The Central Eyre Iron Project's (CEIP) Boo-Loo magnetite deposit has increased its JORC Mineral resource to 1147 Mt at an average grade of 16% Fe. Boo-Loo occurs within Iron Road Ltd's CEIP project which now has total JORC Resources of 4510 Mt at an average grade of 16% Fe.
Royal Resources Ltd has identified a potential additional source of magnetite during its geological studies of the Iron Peak deposit. The study included a review of existing drill-hole data that intersected high-grade magnetite mineralisation (including 38 m at 23.1% DTR2). The company plans to conduct a drilling program at the deposit to investigate further potential high-grade zones and the possibility of an additional source of magnetite for the company's Razorback Premium Iron Ore Project (RPIOP). The company noted that the intersected high-grade zones are outside the current estimated magnetite JORC Resources of approximately 365 Mt at 19% Fe for Iron Peak. As reported in the company's 2015 annual report, the RPIOP total magnetite JORC Resources now stand at approximately 2732 Mt at 18.2% Fe.
The Kimba Gap Iron project has reported initial JORC Inferred Resources during the 2014 period of approximately 487 Mt at 24.7% Fe. Kimba Gap is Centrex Metals Ltd's third magnetite iron ore project, located 60 km west of Whyalla on the Eyre Peninsula.
The Maldorky Iron Ore project's mining lease application process is in progress with public comments under consideration by the SA Department of State Development. Project owner, Havillah Resources Ltd, has also reported the completion of the project's hydrological studies. Havillah describes the Maldorky deposit as a horizontal slab of iron ore with approximate thickness of 100 m. The company's 2015 annual report indicates the Maldorky project has a JORC Indicated Resource of 147 Mt at 30.1% Fe. The project is approximately 300 km east of Port Pirie.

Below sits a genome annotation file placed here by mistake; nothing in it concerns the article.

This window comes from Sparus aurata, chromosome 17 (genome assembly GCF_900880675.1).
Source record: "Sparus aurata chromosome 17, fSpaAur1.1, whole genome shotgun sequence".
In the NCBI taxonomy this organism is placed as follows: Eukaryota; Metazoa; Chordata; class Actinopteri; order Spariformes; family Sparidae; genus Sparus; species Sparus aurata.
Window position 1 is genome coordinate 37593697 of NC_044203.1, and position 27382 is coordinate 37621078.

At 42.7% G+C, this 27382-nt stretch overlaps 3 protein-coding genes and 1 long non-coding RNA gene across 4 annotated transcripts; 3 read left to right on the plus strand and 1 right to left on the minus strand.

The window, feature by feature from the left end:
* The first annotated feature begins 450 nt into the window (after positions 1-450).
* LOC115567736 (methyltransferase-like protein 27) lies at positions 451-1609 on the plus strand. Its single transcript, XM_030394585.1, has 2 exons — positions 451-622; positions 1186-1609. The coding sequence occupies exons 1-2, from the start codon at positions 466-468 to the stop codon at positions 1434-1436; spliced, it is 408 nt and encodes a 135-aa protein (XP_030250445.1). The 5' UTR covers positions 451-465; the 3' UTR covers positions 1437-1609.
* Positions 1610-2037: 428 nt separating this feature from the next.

Arrium Ltd's Middleback Ranges Iron Ore project has reported an increase in its hematite resources and a slight decrease in its magnetite reserves and resources as at 30 June 2015. Responding to the low iron ore price, the company's exploration for a future source of iron ore that can provide low-cost and low-capital requirements during mining and production has been focused near existing mine deposits (such as Camel Hills and Iron Warrior). Arrium anticipates that Camel Hill, which is located 5 km west of the Iron Baron and Iron Warrior deposits, will contribute to the project's hematite reserves. As at end of June 2015, the Middleback Ranges Iron Ore project's hematite JORC Resource was 183.3 Mt at 56.7% Fe (inclusive of JORC Proven and Probable Reserves of approximately 23.1 Mt at 57.9% Fe). For the same period, the project has an estimated magnetite resource of 179 Mt at 34.8% Fe (inclusive of Proven and Probable Reserves of approximately 61.9 Mt at 38.3% Fe).